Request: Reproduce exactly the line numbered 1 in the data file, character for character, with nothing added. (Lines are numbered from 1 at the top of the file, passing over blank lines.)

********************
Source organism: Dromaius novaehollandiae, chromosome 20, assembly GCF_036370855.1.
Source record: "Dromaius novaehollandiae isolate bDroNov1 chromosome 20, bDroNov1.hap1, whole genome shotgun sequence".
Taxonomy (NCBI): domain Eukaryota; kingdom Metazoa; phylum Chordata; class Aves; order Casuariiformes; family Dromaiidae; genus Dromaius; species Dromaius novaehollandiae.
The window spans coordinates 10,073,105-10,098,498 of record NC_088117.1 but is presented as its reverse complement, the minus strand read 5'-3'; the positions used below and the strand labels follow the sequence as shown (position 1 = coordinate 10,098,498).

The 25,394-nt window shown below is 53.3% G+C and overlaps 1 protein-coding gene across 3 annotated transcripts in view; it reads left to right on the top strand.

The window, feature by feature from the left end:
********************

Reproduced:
Source organism: Dromaius novaehollandiae, chromosome 20, assembly GCF_036370855.1.